The Good Son is one of those terrifying psycho kid movies, and these are precisely the kind of pics that scare the living daylights out of me. How does a grown man go about preventing a determined and extremely troubled kid from wreaking havoc in his life? Children carry a number of get-out-of-jail-free cards, but all the cards in the world won’t get Macaulay Culkin’s character, Henry Evans, off the hook for the horrific acts he takes part in during this film.
Things don’t go tell Hell in a hand-basket for Elijah Woods’ character, Mark Evans, until he’s forced to live (temporarily) with his aunt, uncle and oh-so charming cousin (yeah, that’s Culkin I’m referring to). Initially things seem to be average American living, but the more comfortable that Henry gets with Mark, the clearer reality becomes. Henry is a trouble maker (psychopath?) of the worst order, and he begins manipulating key situations in order to frame Mark for the evil doings that Henry orchestrates. Eventually, it all comes down to mental health issues and a pair of boys desperately fighting for a mother’s attention. But Mark, being just a nephew, will have a mighty hard time convincing his aunt and uncle that he’s not the monster that’s suddenly surfaced in the house. That title goes to their very own boy.
I loved this flick a few decades ago, and it still works exceptionally well for me. Both Macaulay Culkin and Elijah Wood deliver riveting performances. These youngsters perform with the finesse of life long thespians, and that’s a huge part of what elevates The Good Son above so many other similar themed films. It’s hard to find child actors as polished as these two.
If you’re looking for a really creepy, often heartbreaking story about familial tragedies and mounting terror, then look into The Good Son. The film is well-written, beautifully shot and organic enough to leave audiences engrained in what they’re seeing. And for those who feel as though they’ve seen this before, on more than one occasion, I’d recommend discarding that opinion, the dynamic between Henry and Mark is amazing, and Mark’s reactions to some of the things his aunt and uncle do are brilliant; Wood looked like a child who had truly walked through the fire, figuratively speaking.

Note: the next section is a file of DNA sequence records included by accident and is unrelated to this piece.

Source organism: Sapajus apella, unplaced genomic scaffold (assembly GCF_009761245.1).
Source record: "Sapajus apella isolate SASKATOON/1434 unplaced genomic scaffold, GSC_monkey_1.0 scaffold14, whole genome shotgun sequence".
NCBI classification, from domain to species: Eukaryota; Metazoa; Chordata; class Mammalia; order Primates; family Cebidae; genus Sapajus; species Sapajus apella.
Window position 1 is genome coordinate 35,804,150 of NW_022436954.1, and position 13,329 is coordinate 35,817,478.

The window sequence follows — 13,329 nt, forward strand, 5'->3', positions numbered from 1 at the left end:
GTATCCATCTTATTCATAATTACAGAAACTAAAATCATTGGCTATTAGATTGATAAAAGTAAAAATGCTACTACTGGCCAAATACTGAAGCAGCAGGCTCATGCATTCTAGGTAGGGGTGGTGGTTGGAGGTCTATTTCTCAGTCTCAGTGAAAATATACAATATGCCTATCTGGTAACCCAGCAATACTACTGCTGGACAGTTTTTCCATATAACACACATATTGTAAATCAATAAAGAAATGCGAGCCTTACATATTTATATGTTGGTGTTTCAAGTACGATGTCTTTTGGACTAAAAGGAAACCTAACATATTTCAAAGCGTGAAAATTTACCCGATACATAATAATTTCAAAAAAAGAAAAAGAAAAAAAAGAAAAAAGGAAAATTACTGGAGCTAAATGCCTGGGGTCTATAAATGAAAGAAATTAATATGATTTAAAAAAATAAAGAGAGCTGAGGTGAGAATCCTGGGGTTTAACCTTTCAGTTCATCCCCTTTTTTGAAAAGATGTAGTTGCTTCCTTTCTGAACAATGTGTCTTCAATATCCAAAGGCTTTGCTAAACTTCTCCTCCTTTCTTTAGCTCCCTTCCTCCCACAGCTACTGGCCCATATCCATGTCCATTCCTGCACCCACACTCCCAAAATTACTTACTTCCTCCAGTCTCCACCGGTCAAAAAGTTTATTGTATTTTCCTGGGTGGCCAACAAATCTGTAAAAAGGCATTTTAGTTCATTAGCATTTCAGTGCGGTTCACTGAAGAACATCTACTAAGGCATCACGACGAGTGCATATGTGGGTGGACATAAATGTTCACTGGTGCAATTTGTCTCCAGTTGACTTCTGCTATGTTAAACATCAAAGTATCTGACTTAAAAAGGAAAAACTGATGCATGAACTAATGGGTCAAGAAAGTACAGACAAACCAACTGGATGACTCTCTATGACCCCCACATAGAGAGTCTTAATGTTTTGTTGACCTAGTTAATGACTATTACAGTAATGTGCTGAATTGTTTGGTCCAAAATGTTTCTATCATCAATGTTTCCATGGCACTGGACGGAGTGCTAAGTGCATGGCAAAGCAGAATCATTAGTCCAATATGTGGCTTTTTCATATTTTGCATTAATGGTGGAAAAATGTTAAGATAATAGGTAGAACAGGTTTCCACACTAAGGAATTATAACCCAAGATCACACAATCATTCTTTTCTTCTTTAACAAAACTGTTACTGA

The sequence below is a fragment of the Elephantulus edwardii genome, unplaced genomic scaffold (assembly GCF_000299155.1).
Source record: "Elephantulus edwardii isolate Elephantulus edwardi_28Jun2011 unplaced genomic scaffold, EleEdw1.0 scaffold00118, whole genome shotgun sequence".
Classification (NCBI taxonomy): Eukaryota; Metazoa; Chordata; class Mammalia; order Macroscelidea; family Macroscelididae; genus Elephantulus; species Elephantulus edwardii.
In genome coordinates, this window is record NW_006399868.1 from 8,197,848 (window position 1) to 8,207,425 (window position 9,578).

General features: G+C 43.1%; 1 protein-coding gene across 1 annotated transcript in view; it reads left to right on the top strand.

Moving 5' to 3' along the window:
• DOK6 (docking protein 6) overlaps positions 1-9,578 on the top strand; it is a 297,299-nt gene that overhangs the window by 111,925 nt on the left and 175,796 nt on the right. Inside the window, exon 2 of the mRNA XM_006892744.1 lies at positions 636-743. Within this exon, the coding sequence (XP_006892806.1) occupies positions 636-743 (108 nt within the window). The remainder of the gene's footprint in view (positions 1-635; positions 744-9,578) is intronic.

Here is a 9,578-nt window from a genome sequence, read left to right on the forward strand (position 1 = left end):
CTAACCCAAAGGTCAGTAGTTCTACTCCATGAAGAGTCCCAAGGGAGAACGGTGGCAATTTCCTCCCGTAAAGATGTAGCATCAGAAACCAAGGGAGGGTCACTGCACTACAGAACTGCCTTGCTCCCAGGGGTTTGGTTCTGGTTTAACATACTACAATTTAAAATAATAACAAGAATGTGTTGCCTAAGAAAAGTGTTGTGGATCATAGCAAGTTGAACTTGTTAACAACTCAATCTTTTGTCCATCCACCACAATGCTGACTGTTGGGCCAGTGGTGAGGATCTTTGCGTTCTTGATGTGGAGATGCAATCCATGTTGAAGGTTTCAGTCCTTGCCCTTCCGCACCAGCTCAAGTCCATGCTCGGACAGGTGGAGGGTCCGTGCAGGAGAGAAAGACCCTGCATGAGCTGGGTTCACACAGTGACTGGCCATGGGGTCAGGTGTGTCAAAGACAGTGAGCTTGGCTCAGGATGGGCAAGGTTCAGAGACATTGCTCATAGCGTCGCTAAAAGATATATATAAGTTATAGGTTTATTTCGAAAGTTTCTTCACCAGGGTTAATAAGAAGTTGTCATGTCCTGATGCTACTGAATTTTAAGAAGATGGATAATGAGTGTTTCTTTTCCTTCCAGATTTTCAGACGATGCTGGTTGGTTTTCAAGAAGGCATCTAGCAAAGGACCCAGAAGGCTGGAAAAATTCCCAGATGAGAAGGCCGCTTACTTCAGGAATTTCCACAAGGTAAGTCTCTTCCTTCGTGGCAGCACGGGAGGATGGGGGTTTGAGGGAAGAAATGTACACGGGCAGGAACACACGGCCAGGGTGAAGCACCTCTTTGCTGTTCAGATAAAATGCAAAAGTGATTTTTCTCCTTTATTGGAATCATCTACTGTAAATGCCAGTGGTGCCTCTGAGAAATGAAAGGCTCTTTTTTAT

And now, onto those bonus supplements…
Seeds of Evil: The Making of The Good Son gives as plenty of insight from Director Joseph Ruben and Director of Photography, John Lindley (who for the record have worked together on multiple occasions, including the superb psychological piece, The Stepfather). Ruben shares plenty of his background and the manner in which he got into the business. He also delves into The Good Son, and admits that his curiosity was quite piqued when he learned that child phenom, Macaulay Culkin was onboard.
Ruben’s thorough examination of the film is excellent – this is the kind of interview one really hopes for. And John Lindley, director of photography on the film also does a great job of bringing up a few points that may have slipped Ruben’s mind. Either way, both men come together to give us some real knowledge bombs and answer a lot of production questions that – longtime fans – have no doubt pondered!
Another fine featurette, Meet the Parents: gives us Interviews with Actors Wendy Crewson & Daniel Hugh Kelly. They both speak nice and candidly, and it’s obvious that Kelly wasn’t the biggest fan of a taboo climax. He was however, happy with the over-all package, it seems.
Crewson also feeds us a few things that outsiders may not actually know, like the fact that her character, Susan Evans, almost went to Mary Steenburgen. We also learn that director Joseph Ruben was a very meticulous individual who succeeded in his decision to stand firm and make sure the film was made as he envisioned it.
Father Knows Best: An Interview with actor David Morse kicks off with some quality info right off the bat, as he informs us that Gary Sinise didn’t want to shoot the film, so Morse got the call, and he made the best of it. He’s top notch as the troubled father trying to build a future for his son.
Morse is a warm guy, and he issues a wealth of praise for his young co-stars. Everything about the man just oozes appreciation and respect. And that in turn makes it easy to respect him.
Beyond the interviews we do get some trailers, which are cool, but nothing too special. It’s a good thing the other supplements are quite rewarding.